“Is using the blockchain for the problem you're trying to solve really the way to go?” asks Konforty. He continues:

“Too many crypto projects see the blockchain as the ultimate solution to all problems, not bothering to explore the issue they're trying to solve deeply to see whether what the blockchain provides is relevant at all.”

Indeed, many firms, particularly in traditional finance, have jumped aboard the bandwagon using the “blockchain” as a buzzword, while divorcing it from Bitcoin, to create an image of a tech-savvy and forward thinking company. 

“It becomes a sort of ‘me too!’ situation where people want to have a blockchain-related product, rather than to overcome a pain using novel means,” adds Konforty.

Dor Konforty, CEO of Synereo

So ask yourself, is your product reliant on a blockchain to function? Can you use it for transactions, record keeping, as a data layer or for some other application? If not, then it might be best to go the old-fashioned route in order to avoid disappointing your customers and investors.   

4. Don’t Be Anonymous

Anonymity is great if you are a user who values privacy. However, executives whose company’s success depends on reputation must not only be visible, but they must be real people who interact with their customers and business partners.  

One telltale sign of a scam, still all too prevalent in the cryptocurrency industry, is a company without an ‘Our Team’ page, with no photos of its members on its website. Even though some fraudsters are brazen enough to flaunt their online gravitas, most criminals would prefer to keep their identities secret and run off with the cash before the dust settles.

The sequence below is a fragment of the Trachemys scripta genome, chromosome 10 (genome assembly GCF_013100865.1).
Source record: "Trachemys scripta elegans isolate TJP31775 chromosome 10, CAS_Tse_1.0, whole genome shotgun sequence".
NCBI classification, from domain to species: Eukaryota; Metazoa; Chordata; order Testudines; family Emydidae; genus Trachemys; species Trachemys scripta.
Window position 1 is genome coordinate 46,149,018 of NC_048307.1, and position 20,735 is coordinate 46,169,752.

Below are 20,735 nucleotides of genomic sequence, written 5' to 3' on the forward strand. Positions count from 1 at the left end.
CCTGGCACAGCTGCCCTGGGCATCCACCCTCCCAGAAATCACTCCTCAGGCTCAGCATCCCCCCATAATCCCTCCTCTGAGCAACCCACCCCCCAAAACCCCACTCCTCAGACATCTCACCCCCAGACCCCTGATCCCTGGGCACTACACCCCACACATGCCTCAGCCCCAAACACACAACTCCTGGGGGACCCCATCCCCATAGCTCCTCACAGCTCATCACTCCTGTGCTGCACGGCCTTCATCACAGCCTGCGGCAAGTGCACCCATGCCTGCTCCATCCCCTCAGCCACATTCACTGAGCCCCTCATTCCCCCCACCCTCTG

“Transparency is vital for the future success of a company and an important part of this is trust,” said Ronny Boesing, CEO of CCEDK. “It’s the human factor that is vital for success, which is impossible with anonymity.”

Ronny Boesing, CEO of CCEDK

Having a transparent team that customers know is real people will instill greater confidence in your product and company as a whole.

5. Don’t Keep All Your Eggs in One Basket

If you are finally seeing an influx of funds — from crowdfunding, investors, sales, etc. — your next move will be to ensure that these funds are secure. Incidents such as the Mt. Gox heist have taught us that digital currency stored in a single place is not only a welcoming sign for hackers, but also for the authorities to confiscate your funds, if they deem your actions illegal. 

“It’s getting better than it was a few years ago, but unfortunately, if your startup is remotely related to Bitcoin or blockchain technology, be prepared to have bank accounts shut down with little to no notice,” explains Gregory Simon. “It’s not that banks hate Bitcoin — it’s just the regulatory uncertainty and the bitcoin counterparty risk uncertainty leading these decisions.” He concludes:

“It’s a good idea to have multiple bank accounts set up just in case.” CEO, Gregory Simon

Multiple wallets, cold storage, multisig, escrow accounts, and other security measures would all help to ensure that your money is stored safely. Because what could be worse than successfully raising funds, only to lose them all because of something that could have been prevented?

Are you an entrepreneur, or are you thinking about starting a company in the crypto space? Please share your own experiences, suggestions and comments in the section below, which may be used for similar articles in the future.

Note: This is the first part of a multiple part series on ‘Do’s and Don’ts for Bitcoin Businesses.’ Be sure to look out for part two with more tips coming soon.